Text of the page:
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'It can happen at any age' - Stroke survivor to run marathon after being left bedridden

PUBLISHED: 20:35 20 March 2019 | UPDATED: 20:36 20 March 2019

Mike Jolly is running the London Marathin in aid of the Stroke Association after suffering a stroke himself in 2013. His daughter Anna has been training with him and raised money by running her first half marathon recently.
Byline: Sonya Duncan
Copyright: Archant 2019

Mike Jolly is running the London Marathin in aid of the Stroke Association after suffering a stroke himself in 2013. His daughter Anna has been training with him and raised money by running her first half marathon recently. Byline: Sonya Duncan Copyright: Archant 2019

Archant 2019

Mike Jolly had been playing for Norwich Rugby Club in October 2013 when he started to feel unwell.

Thinking it was a knock, he continued on playing but on the way home he realised something was wrong.

He pulled over and began losing consciousness, this is when an ambulance was called. He’d had a stoke at the age of 43.

Mr Jolly, from Taverham, was taken to the Norfolk and Norwich University Hospital where it was discovered that a blood clot formed at the base of his brain stem.

As a precaution he was taken to Addenbrooke’s Hospital, Cambridge, in case emergency brain surgery was needed.

Mike Jolly is running the London Marathin in aid of the Stroke Association after suffering a stroke himself in 2013. His daughter Anna has been training with him and raised money by running her first half marathon recently.
Byline: Sonya Duncan
Copyright: Archant 2019Mike Jolly is running the London Marathin in aid of the Stroke Association after suffering a stroke himself in 2013. His daughter Anna has been training with him and raised money by running her first half marathon recently. Byline: Sonya Duncan Copyright: Archant 2019

The stroke left the bank manager unable to walk or speak and while in hospital he constantly slipped in and out of consciousness.

“Luckily I didn’t need the surgery,” the 49-year-old said. “But I had lost the ability to walk and I literally just laid there unconscious.”

Once home the father-of-two kept active. He would go for short walks with his family, slowly increasing the distance and pace.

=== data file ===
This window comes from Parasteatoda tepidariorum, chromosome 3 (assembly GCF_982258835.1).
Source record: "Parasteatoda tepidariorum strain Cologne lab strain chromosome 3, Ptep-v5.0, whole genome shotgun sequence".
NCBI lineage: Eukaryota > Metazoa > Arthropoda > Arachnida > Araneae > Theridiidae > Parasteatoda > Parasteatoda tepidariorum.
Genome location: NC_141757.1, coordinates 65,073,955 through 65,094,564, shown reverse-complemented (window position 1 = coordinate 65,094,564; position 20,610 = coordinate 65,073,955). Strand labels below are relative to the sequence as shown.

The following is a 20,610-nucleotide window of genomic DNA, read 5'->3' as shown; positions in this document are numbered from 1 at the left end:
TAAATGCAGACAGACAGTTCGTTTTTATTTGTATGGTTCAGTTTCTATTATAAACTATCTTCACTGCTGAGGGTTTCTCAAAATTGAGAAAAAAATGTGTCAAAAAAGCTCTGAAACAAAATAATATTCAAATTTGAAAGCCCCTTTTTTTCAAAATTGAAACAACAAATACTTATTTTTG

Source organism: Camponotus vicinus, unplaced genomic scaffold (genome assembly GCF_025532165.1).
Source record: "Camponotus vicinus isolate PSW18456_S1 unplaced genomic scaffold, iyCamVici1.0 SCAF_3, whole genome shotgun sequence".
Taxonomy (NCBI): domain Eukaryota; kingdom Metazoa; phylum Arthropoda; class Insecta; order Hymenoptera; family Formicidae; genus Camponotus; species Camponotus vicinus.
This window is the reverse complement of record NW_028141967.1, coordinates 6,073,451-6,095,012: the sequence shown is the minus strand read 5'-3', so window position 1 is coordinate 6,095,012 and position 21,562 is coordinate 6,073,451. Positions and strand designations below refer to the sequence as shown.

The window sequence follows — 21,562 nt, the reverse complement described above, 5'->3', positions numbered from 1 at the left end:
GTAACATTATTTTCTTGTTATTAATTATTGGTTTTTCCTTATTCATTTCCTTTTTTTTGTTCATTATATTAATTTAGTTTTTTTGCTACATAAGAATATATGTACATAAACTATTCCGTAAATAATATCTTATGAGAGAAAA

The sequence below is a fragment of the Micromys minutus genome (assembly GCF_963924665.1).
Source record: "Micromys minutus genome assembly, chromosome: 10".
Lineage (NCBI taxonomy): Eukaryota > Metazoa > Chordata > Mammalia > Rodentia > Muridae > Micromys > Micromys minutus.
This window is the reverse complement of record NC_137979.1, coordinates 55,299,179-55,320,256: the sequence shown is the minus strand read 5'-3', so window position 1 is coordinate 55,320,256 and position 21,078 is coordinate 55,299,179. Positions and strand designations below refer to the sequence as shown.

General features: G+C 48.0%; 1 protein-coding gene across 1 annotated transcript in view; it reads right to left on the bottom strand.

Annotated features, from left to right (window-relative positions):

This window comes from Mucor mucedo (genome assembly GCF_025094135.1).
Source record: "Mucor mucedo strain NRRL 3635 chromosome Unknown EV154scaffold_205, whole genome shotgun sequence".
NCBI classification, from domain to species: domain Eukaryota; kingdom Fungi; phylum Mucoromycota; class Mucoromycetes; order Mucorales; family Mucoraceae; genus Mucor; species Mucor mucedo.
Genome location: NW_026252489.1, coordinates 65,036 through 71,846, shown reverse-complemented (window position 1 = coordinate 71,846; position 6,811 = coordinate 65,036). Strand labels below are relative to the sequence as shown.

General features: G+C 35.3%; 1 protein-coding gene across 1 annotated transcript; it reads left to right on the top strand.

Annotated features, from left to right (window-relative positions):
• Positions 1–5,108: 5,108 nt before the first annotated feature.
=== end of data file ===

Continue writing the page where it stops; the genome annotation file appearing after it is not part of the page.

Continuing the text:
Mr Jolly said: “I started therapy at home, at that point it was all I could do.

Mike Jolly is running the London Marathin in aid of the Stroke Association after suffering a stroke himself in 2013. His daughter Anna has been training with him and raised money by running her first half marathon recently.
Byline: Sonya Duncan
Copyright: Archant 2019Mike Jolly is running the London Marathin in aid of the Stroke Association after suffering a stroke himself in 2013. His daughter Anna has been training with him and raised money by running her first half marathon recently. Byline: Sonya Duncan Copyright: Archant 2019

“Within a month I started walking with my mother and mother in-law because I was able to walk at their pace.

“I kept progressing, going a bit further, walking with the children and to my parents.”

By January 2014 while walking with his son, Harry Jolly, 23, he attempted to run and he has not stopped since.

By the summer he had taken part in his first half-marathon in Great Yarmouth and coaches at Reepham Runners. Now, he is running the London Marathon for the Stroke Association.

Mr Jolly lost his childhood friend Phillip Lawson in 2017 to a stroke and saw his friend Richard Boyce lose his mobility.

Mr Jolly said: “I understand how lucky I am, there are thousands of people who can’t do what I can after a stoke or died.

“I want to run for them and the people who can’t run to raise awareness as three young, health people have had strokes. It doesn’t happen to just old people, it can happen to anyone.”

Mr Jolly will be running with a scout neckerchief in memory of Mr Lawson.

To donate go to uk.virginmoneygiving.com/MikeJolly.

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